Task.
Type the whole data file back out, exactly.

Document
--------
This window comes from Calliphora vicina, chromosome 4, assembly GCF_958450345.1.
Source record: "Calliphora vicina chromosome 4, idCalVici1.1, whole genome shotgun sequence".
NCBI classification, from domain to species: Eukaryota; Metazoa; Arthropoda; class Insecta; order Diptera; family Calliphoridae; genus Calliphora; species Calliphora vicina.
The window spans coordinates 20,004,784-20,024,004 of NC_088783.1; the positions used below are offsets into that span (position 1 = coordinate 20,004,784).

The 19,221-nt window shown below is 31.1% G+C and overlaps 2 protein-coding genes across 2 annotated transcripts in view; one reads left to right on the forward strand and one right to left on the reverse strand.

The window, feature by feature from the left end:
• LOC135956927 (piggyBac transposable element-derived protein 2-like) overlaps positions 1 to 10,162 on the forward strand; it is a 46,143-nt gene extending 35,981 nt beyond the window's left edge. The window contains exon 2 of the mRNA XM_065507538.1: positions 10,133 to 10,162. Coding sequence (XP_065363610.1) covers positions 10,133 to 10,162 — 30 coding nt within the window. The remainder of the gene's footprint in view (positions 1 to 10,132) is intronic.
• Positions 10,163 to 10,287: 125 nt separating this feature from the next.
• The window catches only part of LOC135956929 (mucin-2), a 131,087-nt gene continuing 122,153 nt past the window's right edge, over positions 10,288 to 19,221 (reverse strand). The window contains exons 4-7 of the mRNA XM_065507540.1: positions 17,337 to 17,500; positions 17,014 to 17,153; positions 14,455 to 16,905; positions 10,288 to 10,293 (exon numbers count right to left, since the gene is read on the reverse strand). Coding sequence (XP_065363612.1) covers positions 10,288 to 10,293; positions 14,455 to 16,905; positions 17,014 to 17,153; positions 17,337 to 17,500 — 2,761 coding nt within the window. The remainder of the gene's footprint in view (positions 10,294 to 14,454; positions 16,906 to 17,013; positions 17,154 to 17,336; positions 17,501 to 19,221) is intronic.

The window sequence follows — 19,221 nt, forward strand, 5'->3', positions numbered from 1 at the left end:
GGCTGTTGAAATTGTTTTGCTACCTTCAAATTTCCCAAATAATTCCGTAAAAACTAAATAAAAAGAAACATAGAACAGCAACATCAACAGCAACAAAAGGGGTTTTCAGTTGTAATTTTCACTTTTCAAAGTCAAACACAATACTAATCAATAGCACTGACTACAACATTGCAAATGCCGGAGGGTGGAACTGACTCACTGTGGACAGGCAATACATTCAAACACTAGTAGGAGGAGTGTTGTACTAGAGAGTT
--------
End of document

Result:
This window comes from Calliphora vicina, chromosome 4, assembly GCF_958450345.1.
Source record: "Calliphora vicina chromosome 4, idCalVici1.1, whole genome shotgun sequence".
NCBI classification, from domain to species: Eukaryota; Metazoa; Arthropoda; class Insecta; order Diptera; family Calliphoridae; genus Calliphora; species Calliphora vicina.
The window spans coordinates 20,004,784-20,024,004 of NC_088783.1; the positions used below are offsets into that span (position 1 = coordinate 20,004,784).

The 19,221-nt window shown below is 31.1% G+C and overlaps 2 protein-coding genes across 2 annotated transcripts in view; one reads left to right on the forward strand and one right to left on the reverse strand.

The window, feature by feature from the left end:
• LOC135956927 (piggyBac transposable element-derived protein 2-like) overlaps positions 1 to 10,162 on the forward strand; it is a 46,143-nt gene extending 35,981 nt beyond the window's left edge. The window contains exon 2 of the mRNA XM_065507538.1: positions 10,133 to 10,162. Coding sequence (XP_065363610.1) covers positions 10,133 to 10,162 — 30 coding nt within the window. The remainder of the gene's footprint in view (positions 1 to 10,132) is intronic.
• Positions 10,163 to 10,287: 125 nt separating this feature from the next.
• The window catches only part of LOC135956929 (mucin-2), a 131,087-nt gene continuing 122,153 nt past the window's right edge, over positions 10,288 to 19,221 (reverse strand). The window contains exons 4-7 of the mRNA XM_065507540.1: positions 17,337 to 17,500; positions 17,014 to 17,153; positions 14,455 to 16,905; positions 10,288 to 10,293 (exon numbers count right to left, since the gene is read on the reverse strand). Coding sequence (XP_065363612.1) covers positions 10,288 to 10,293; positions 14,455 to 16,905; positions 17,014 to 17,153; positions 17,337 to 17,500 — 2,761 coding nt within the window. The remainder of the gene's footprint in view (positions 10,294 to 14,454; positions 16,906 to 17,013; positions 17,154 to 17,336; positions 17,501 to 19,221) is intronic.

The window sequence follows — 19,221 nt, forward strand, 5'->3', positions numbered from 1 at the left end:
GGCTGTTGAAATTGTTTTGCTACCTTCAAATTTCCCAAATAATTCCGTAAAAACTAAATAAAAAGAAACATAGAACAGCAACATCAACAGCAACAAAAGGGGTTTTCAGTTGTAATTTTCACTTTTCAAAGTCAAACACAATACTAATCAATAGCACTGACTACAACATTGCAAATGCCGGAGGGTGGAACTGACTCACTGTGGACAGGCAATACATTCAAACACTAGTAGGAGGAGTGTTGTACTAGAGAGTT